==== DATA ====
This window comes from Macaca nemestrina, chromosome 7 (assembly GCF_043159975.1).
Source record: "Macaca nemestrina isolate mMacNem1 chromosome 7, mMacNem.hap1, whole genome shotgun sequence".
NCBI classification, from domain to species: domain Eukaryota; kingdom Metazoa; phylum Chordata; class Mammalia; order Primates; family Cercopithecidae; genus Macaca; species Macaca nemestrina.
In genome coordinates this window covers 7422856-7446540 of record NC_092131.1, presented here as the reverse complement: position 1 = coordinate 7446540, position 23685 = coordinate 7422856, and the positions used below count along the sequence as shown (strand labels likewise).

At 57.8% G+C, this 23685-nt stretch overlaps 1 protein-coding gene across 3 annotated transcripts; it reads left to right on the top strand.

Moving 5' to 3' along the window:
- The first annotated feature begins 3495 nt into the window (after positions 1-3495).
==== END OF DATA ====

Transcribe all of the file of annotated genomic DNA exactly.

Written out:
This window comes from Macaca nemestrina, chromosome 7 (assembly GCF_043159975.1).
Source record: "Macaca nemestrina isolate mMacNem1 chromosome 7, mMacNem.hap1, whole genome shotgun sequence".
NCBI classification, from domain to species: domain Eukaryota; kingdom Metazoa; phylum Chordata; class Mammalia; order Primates; family Cercopithecidae; genus Macaca; species Macaca nemestrina.
In genome coordinates this window covers 7422856-7446540 of record NC_092131.1, presented here as the reverse complement: position 1 = coordinate 7446540, position 23685 = coordinate 7422856, and the positions used below count along the sequence as shown (strand labels likewise).

At 57.8% G+C, this 23685-nt stretch overlaps 1 protein-coding gene across 3 annotated transcripts; it reads left to right on the top strand.

Moving 5' to 3' along the window:
- The first annotated feature begins 3495 nt into the window (after positions 1-3495).